I’m not going to try to write something coherent out of all the accounts of today’s NASLpalooza in a New York courtroom.
First, I’m going to send my hopes for speedy recoveries for those injured and comfort for those who mourn after today’s senseless attack in Manhattan. I’m going to suggest we look into simple ways to make public spaces safer — bollards would help in this case — without resorting to outrageous racial and religious scapegoating or some sick fantasy that “good guys with guns” can stop this sort of thing from happening.
Then, I’m going to direct you to some first-hand accounts:
- Michael Lewis, who has covered all leagues called NASL, has a summary.
- Chris Kivlehan, writing for Midfield Press, has what you might call a play-by-play.
And you’ll want to follow Miki Turner, who has an advantage over most of us in that he’s an attorney. Another advantage: He has the transcript.
So what I’m really doing here is leaving a few breadcrumbs to find our way back through the Labyrinth. Or something like that. In simpler terms, I want to capture a few thoughts before the day is done.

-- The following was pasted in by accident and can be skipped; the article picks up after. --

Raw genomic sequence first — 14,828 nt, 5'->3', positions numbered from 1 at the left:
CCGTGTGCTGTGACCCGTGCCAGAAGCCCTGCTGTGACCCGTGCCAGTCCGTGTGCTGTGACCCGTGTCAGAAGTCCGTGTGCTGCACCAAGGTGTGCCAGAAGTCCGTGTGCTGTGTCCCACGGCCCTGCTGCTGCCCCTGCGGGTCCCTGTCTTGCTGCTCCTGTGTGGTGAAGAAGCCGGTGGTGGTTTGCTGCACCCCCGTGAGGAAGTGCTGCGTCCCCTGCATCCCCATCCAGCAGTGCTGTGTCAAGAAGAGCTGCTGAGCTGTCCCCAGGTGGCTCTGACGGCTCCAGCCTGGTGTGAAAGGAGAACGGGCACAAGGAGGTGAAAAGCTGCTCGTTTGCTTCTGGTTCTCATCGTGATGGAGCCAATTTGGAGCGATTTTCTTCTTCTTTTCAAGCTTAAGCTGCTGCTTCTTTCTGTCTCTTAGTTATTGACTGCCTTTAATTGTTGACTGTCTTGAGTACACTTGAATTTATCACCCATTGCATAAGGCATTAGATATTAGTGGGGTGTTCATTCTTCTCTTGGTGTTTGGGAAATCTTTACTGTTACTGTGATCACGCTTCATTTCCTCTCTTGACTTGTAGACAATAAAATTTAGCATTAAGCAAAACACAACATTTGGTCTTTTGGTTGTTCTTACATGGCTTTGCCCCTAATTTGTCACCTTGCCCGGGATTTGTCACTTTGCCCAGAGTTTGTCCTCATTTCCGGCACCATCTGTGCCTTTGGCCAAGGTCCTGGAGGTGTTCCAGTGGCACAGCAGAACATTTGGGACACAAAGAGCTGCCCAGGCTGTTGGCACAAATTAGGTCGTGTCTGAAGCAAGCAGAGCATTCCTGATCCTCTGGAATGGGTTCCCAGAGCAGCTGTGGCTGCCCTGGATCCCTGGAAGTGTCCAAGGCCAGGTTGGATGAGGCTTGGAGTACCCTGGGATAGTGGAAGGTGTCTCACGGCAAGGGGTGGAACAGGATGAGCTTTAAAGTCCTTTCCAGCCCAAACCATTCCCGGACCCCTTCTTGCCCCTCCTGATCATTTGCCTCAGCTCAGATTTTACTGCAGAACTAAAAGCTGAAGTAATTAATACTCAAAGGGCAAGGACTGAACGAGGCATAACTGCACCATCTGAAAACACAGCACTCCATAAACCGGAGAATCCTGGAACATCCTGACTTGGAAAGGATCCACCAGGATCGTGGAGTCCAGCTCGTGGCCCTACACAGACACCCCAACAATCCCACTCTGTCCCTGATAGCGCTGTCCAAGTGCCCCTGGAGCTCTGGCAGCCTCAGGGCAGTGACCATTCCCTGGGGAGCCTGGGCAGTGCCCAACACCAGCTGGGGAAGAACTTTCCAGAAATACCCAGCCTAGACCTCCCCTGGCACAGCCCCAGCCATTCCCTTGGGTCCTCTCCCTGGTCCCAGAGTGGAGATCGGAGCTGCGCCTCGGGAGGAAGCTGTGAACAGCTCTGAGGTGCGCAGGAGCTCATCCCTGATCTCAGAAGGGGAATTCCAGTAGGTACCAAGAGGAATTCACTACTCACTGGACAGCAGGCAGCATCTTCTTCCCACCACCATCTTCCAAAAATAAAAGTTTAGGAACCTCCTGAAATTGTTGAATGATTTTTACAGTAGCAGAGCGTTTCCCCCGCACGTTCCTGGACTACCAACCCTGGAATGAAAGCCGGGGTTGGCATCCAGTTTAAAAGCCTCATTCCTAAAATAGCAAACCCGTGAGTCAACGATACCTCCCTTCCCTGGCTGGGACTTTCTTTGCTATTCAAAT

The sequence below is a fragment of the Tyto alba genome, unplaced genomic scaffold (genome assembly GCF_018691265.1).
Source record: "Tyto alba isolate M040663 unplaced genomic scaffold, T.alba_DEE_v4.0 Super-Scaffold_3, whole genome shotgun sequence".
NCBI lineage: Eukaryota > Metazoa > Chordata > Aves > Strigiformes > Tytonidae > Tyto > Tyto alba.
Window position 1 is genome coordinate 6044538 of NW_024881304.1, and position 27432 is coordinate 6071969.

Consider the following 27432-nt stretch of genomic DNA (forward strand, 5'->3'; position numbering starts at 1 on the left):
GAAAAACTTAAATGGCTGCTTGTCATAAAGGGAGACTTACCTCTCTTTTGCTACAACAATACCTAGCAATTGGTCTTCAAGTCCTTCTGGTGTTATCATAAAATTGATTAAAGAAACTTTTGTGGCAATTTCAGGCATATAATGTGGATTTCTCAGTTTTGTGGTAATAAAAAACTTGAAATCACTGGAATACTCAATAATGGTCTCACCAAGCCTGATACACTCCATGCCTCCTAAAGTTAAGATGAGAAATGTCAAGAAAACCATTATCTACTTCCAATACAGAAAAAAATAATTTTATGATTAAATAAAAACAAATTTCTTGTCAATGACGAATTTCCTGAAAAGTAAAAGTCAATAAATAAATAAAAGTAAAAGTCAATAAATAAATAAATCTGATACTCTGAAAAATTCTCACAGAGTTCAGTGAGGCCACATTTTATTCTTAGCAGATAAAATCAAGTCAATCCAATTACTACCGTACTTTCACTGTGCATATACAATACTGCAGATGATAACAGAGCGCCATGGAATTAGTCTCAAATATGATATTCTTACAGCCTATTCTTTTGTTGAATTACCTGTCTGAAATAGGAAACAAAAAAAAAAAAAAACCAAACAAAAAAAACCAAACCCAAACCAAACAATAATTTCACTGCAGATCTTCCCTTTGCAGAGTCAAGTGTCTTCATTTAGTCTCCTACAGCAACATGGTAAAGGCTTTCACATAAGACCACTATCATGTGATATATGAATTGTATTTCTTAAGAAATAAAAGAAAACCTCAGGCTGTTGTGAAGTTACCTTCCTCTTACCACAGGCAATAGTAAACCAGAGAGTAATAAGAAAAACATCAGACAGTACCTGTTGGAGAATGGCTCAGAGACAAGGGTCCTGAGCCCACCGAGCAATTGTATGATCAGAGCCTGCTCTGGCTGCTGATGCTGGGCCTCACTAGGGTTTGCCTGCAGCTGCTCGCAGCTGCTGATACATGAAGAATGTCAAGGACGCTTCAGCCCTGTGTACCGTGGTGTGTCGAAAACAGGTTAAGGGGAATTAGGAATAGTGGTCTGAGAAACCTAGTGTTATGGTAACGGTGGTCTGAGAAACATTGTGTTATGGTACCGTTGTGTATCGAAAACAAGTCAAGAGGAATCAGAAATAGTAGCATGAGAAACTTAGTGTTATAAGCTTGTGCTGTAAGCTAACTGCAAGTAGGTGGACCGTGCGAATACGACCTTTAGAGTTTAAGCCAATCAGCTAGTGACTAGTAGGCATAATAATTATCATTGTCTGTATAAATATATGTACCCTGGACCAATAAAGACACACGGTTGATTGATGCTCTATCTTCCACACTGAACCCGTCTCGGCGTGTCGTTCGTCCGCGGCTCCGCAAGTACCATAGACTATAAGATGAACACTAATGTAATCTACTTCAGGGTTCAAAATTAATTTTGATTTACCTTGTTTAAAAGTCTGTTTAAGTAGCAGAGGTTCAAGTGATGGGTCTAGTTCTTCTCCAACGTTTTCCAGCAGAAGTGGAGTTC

1. The “USSF has no right to regulate squat” apocalyptic vision is probably moot.
And that’s good because I think USSF lawyers may have missed an opportunity to point out that there’s a difference between “amateur” as defined in most of the world (someone who is not paid to play) and “amateur” as clumsily redefined in the USA’s Stevens Act when someone realized a lot of Olympians are now raking in the dough.
Another thought on that topic (“they” here refers to NASL legal team):
So legal nerds hoping for The Ultimate Answer to Life, the Universe and Whether the Stevens Act Covers Professional Leagues might have to wait until the inevitable suit against some other National Governing Body. (If I were making odds, I’d say it’ll happen in rugby. Or volleyball.)
If you want a bit more on this, here’s Midfield Press: “Judge Brodie asks for clarification on whether Sauer (USSF lawyer) is taking the position that Congress has given USSF the authority to regulate professional soccer. Sauer clarifies that the Stevens Act does not limit their authority. Sauer traces the USSF’s authority from the Olympic charter, from which FIFA draws its authority. USSF is recognized by FIFA. “Bottom line” is that USSF believes it has the authority to govern pro soccer and the Stevens Act does not limit it.”
And finally …
2. I’ll never understand why Jeffrey Kessler gets into soccer lawsuits and tosses out things that are easily refuted by anyone with a shred of outside knowledge (such an opposing counsel).
In Fraser v MLS, we actually had people arguing about whether the Premier League and The Division Now Known As The Championship are equal or whether the bottom three teams in the Premier League are sent down. (See pages 318-321 here, then pages 421-425 here. It actually reached a point of absurdity — page 2190 onward — at which Kessler was forced to backtrack from an assault on the credibility of one Sunil Gulati, who is once again involved in this case and seems to be Kessler’s white whale.)